Tuesday, May 14, 2024

Igorots at the St. Louis World's Fair in 1904

The participation - some would describe it as a forced participation - of Igorots at the St. Louis World's Fair in 1904 was a very important event in Cordillera history that many Igorots still don't know about.

In 1904, Igorots were among the hundreds of tribesmen from various indigenous groups in the Philippines that were brought to the St. Louis World's Fair, an international exposition that was held in the state of Missouri in the United States. Villages were built inside the exposition grounds to mimic the daily lives of the tribesmen from their home countries.

The Igorots were among the more popular exhibits at the "human zoo". To drum up interest, the Igorots were promoted and described as "primitive" and voracious "dog-eating savages". The ensuing media coverage of Igorots butchering and consuming dogs painted a picture that has lasted to this very day. Some of the Igorots at the fair died during their stay in America. It was while researching about these Igorots who perished that I stumbled upon the work of Janna Anonuevo Langholz. Janna, who describes herself as an "interdisciplinary artist" has and continues to do great work in bringing attention to the injustices that occurred in 1904.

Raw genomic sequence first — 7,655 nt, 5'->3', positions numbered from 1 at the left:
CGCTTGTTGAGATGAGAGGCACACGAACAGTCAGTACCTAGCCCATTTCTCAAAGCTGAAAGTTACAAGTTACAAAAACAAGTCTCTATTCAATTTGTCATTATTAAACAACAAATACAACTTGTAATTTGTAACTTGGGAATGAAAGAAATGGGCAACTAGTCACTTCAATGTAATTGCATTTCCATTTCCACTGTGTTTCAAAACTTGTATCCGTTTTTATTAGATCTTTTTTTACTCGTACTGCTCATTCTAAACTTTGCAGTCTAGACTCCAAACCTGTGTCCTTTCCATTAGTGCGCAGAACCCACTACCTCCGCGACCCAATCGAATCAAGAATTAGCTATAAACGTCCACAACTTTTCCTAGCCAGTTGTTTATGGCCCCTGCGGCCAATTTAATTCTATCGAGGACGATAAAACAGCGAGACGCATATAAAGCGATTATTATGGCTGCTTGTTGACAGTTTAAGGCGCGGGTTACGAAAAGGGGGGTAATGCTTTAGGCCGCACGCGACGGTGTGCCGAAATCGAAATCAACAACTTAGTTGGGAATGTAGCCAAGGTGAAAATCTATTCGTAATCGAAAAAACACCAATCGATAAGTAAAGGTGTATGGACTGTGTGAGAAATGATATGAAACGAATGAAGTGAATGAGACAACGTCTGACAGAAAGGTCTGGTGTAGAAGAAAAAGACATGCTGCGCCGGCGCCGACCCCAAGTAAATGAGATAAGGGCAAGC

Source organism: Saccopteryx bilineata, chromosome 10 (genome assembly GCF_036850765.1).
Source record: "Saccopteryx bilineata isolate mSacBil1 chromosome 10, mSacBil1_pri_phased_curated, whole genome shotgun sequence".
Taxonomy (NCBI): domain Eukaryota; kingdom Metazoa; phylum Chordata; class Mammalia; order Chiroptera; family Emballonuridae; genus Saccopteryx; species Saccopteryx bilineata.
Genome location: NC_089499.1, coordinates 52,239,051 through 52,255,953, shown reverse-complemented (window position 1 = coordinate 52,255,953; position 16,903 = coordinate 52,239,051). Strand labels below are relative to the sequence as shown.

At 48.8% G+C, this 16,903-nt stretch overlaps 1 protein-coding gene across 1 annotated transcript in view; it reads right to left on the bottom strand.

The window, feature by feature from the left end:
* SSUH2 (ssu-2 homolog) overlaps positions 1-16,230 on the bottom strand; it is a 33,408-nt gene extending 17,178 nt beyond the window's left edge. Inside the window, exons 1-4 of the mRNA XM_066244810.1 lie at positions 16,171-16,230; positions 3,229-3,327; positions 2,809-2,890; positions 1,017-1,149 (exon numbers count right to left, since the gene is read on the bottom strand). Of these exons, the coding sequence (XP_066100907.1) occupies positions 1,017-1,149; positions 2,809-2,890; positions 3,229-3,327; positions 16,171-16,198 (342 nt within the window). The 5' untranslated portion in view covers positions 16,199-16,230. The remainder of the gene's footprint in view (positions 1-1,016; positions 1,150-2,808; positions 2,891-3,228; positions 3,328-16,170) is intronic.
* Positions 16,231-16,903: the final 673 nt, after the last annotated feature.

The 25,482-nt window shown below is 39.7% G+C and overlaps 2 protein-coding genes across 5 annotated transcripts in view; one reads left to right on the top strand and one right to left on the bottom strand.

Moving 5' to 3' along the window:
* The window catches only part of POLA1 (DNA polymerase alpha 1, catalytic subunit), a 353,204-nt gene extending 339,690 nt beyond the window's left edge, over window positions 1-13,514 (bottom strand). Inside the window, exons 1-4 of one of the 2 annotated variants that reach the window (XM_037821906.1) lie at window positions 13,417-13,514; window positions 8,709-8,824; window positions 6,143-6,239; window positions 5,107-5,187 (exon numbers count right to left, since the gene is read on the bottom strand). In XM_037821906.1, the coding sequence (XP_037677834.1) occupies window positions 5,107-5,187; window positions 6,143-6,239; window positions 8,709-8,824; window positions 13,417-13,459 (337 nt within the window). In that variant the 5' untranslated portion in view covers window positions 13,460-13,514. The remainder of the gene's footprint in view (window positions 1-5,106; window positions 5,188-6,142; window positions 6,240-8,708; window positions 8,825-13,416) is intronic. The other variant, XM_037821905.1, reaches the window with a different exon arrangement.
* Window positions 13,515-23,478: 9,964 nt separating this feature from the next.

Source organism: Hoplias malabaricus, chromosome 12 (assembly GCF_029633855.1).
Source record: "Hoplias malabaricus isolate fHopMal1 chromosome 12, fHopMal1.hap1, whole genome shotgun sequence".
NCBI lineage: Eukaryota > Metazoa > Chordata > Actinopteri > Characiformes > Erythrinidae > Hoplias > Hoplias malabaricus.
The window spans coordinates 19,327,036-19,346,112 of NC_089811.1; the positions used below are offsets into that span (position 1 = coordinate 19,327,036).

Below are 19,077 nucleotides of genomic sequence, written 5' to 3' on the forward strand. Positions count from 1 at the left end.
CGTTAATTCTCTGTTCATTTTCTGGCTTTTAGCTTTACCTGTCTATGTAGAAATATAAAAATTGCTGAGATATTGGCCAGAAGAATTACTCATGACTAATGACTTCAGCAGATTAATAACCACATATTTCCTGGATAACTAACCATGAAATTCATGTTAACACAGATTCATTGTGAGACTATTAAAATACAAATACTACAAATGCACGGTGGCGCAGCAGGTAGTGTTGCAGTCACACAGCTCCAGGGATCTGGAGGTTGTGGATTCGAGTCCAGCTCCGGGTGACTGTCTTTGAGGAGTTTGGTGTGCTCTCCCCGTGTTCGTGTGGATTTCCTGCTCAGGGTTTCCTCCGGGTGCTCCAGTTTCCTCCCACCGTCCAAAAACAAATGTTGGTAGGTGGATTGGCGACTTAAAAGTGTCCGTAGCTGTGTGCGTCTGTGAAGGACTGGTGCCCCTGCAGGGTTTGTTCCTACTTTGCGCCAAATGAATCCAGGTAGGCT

I urge anyone interested in Igorot history and Philippine history in general to become acquainted with her work. Just Google her name. Her website will come up. I highly recommend her Instagram page as well. Not only is it rich with historical content and context, the comments sections are also alive with eye-opening conversations and healthy debates.

A book that I would highly recommend for further reading is The Lost Tribe of Coney Island (2014) by Claire Prentice. Unfortunately, Prentice's book is not available in Philippine bookstores. You have to source a copy online. Your best bet would be Amazon.

The exhibition brochure for the Philippine Exposition in 1904. Photo credit: Janna Anonuevo Langholz via Instagram.

This is a copper coin distributed as a souvenir either at the fair in 1904 or the one in 1909. Photo credit: Janna Anonuevo Langholz via Instagram.

The back of the coin. Photo credit: Janna Anonuevo Langholz via Instagram.

Seriously, this should be required reading in the Cordilleras. Every library in the region, public or private, should carry copies of this book.